Tag Archives: grand totals

Keeping a Value in Totals Whilst Excluding from Quick Filter List

Over at Peter Gilk’s Paint by Numbers blog there was a question on this post on filtering while retaining results. Here’s the what Jeremy asked:

May I ask if it would be possible to get a detailed explanation of applying this principle to a different type of data?

For example, I would like to see the US Sales totals, and have the ability to filter it to a US state without the ability to select a US territory (Guam, Puerto Rico, etc), but to have the US territory sales remain in the US national totals. How could I do this?

In this short post I cover two different techniques how to do this using a self-data blend and LOD expressions, respectively.

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LOD Expressions and Custom Grand Totals: Replacing Table Calculations and Self-Data Blends with LOD Expressions

I’ve been trying to figure out how to write about this one, I think I finally have a simple enough scenario to describe: In my world of healthcare delivery, I have things like different payors where I want to know what % of the population is covered by a certain payor (like Medicare and Medicaid), and I don’t really need to show anything about the rest of the population other than have the raw numbers available in the computation. Using Superstore, we can do a equivalent modeling of that using Customer Segment as a stand-in for a set of possible distinct conditions for each patient (Customer). So I want to know what % of total Sales are in a given Segment, being able to filter for any set of Customer Segment(s) I want, and show the sum of the % of total Sales for only my filtered Customer Segments. Ideally ending up with something like this:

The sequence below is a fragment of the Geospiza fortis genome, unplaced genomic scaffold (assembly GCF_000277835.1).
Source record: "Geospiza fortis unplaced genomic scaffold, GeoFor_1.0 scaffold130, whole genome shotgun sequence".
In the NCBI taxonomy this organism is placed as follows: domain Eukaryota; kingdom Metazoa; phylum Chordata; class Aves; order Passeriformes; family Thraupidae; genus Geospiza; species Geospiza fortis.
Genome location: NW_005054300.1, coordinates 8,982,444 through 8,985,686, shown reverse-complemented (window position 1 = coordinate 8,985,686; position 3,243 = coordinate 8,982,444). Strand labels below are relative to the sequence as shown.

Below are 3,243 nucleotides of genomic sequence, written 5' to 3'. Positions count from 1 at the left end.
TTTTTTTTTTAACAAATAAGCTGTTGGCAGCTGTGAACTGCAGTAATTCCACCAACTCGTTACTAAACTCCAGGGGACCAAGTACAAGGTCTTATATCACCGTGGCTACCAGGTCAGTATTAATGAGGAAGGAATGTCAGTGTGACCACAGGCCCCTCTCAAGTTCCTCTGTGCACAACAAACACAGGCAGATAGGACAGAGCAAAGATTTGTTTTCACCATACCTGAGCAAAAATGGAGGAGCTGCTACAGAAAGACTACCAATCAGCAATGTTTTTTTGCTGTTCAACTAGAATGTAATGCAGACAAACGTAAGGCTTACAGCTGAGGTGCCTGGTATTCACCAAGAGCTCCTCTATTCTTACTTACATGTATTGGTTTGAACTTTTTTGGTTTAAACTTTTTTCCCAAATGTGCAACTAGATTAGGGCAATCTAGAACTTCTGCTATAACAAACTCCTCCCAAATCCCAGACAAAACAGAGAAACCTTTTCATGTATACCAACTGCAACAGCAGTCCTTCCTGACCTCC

2015-06-17 07_52_51-Tableau - LOD and Grand Totals

Read on for how this goes from relatively difficult in earlier versions to relatively simple in Tableau version 9.

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Tableau 8.1 Two Pass Totals

Embarrassment is the feeling of getting caught doing exactly what you wanted to be doing.
– Author unknown

Today I get to celebrate a new Tableau 8.1 feature and reveal some obsessive compulsive behavior. My first big set of posts on this blog were about answering a really common forums question, how to customize grand totals. With Tableau 8.1’s new Two Pass Totals feature, you just might not need those posts anymore!

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Customizing Grand Totals in Tableau v8 – The Stacking Snag

Though I got to be one of the beta testers for Tableau version 8, I missed an effect of Tableau’s new rendering engine that affects how we customize Grand Totals.

If you’re in a hurry, here’s the key bit: In version 8, if you are customizing grand totals using the table calculation technique from Customizing Grand Totals – Part 2, set the menu item Analysis->Stack Marks->Off. Alternatively, you can use a table calc on the Pages Shelf, read on for that one.

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Learning something new every day: Annotating Subtotals

I’ve been reading Alberto Cairo‘s The Functional Art – which is a fabulous book, btw – and thinking about annotations as part of storytelling. Then Tableau Zen Master Joe Mako posted this yesterday:

putting grand total together

Customizing Grand Totals – Part 2

In Part 1 of this series, I introduced one workaround to the issue of getting Grand Totals to show a different value from the Tableau defaults, by using two worksheets – one for the detail rows and one for the Grand Total row – on a dashboard. That method has a few limitations, the biggest being that it can’t handle Subtotals. Here, you’ll learn two additional techniques for customizing Grand Totals and Subtotals in a single worksheet, and their limitations: using MIN() and MAX() to test for the Grand Total row, and using a table calculation with a duplicated dimension. Continue reading

Grand Total Dashboard

Customizing Grand Totals – Part 1

Of all the questions on the Tableau forums, one of the more common ones is that people see the Grand Total and/or Subtotal rows – the ones created by going to the Analysis Menu then choosing Totals->Row/Column Grand Totals – not providing the results that they’d expect. And then, of course they’d like to have the total rows provide the desired results. For example, the measure might be a Count Distinct or an average, and the desired total is the sum of all the returned values and not what Tableau generates. Continue reading